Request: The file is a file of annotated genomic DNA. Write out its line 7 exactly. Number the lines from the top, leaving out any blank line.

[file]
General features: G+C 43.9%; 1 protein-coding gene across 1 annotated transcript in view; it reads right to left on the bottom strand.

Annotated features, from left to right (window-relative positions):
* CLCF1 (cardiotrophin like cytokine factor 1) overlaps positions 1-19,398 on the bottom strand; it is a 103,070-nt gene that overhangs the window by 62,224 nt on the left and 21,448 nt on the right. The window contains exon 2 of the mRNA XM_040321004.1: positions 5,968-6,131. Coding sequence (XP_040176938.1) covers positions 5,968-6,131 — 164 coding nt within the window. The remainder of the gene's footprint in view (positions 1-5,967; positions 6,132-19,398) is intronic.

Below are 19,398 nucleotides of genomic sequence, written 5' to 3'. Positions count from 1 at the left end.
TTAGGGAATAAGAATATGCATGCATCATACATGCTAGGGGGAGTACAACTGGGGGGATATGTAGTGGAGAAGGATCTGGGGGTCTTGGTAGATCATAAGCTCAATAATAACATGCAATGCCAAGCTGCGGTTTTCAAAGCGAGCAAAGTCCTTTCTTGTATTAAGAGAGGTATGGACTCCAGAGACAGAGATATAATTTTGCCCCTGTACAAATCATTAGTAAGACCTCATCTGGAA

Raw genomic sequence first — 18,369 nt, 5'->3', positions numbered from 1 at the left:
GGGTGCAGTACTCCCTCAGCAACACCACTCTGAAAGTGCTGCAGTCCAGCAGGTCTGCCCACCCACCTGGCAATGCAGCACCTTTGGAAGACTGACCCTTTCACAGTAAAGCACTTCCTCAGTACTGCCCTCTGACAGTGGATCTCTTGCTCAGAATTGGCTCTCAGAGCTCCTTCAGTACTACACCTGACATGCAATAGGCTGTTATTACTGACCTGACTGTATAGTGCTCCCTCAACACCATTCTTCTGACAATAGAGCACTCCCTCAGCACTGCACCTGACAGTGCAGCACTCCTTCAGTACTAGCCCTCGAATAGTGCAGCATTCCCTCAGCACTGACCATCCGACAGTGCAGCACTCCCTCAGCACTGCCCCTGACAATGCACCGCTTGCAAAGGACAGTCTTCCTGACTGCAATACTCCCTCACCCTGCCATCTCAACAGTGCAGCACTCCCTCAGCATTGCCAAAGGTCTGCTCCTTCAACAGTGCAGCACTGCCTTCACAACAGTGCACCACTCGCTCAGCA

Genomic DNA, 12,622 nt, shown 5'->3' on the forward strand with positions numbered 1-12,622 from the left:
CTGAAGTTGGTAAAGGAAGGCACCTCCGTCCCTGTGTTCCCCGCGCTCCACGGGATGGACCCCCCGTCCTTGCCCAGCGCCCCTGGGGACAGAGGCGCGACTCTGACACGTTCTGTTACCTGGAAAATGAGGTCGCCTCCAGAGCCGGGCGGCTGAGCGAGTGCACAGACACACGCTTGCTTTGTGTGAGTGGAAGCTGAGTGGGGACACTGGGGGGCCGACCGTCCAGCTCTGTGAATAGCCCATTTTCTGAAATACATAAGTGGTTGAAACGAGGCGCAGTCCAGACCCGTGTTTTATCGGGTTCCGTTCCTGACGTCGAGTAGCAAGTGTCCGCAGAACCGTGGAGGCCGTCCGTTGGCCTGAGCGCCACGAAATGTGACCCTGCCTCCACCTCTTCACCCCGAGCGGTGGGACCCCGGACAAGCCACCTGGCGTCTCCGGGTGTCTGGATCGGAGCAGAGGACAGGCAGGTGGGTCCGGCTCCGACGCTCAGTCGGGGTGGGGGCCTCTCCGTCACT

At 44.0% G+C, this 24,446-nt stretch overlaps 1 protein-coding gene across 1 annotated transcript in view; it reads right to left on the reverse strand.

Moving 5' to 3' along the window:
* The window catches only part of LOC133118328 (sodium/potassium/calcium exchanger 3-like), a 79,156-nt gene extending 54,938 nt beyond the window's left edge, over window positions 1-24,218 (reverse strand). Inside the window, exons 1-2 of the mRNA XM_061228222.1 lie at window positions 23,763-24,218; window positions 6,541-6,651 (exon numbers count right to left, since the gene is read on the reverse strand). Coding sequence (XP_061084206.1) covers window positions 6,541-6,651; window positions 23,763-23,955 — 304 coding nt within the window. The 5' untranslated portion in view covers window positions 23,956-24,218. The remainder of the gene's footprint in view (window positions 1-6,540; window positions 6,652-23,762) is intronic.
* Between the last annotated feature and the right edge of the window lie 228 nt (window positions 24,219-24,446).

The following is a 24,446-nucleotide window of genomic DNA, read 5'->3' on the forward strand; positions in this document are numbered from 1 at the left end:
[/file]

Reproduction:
GGGTGCAGTACTCCCTCAGCAACACCACTCTGAAAGTGCTGCAGTCCAGCAGGTCTGCCCACCCACCTGGCAATGCAGCACCTTTGGAAGACTGACCCTTTCACAGTAAAGCACTTCCTCAGTACTGCCCTCTGACAGTGGATCTCTTGCTCAGAATTGGCTCTCAGAGCTCCTTCAGTACTACACCTGACATGCAATAGGCTGTTATTACTGACCTGACTGTATAGTGCTCCCTCAACACCATTCTTCTGACAATAGAGCACTCCCTCAGCACTGCACCTGACAGTGCAGCACTCCTTCAGTACTAGCCCTCGAATAGTGCAGCATTCCCTCAGCACTGACCATCCGACAGTGCAGCACTCCCTCAGCACTGCCCCTGACAATGCACCGCTTGCAAAGGACAGTCTTCCTGACTGCAATACTCCCTCACCCTGCCATCTCAACAGTGCAGCACTCCCTCAGCATTGCCAAAGGTCTGCTCCTTCAACAGTGCAGCACTGCCTTCACAACAGTGCACCACTCGCTCAGCA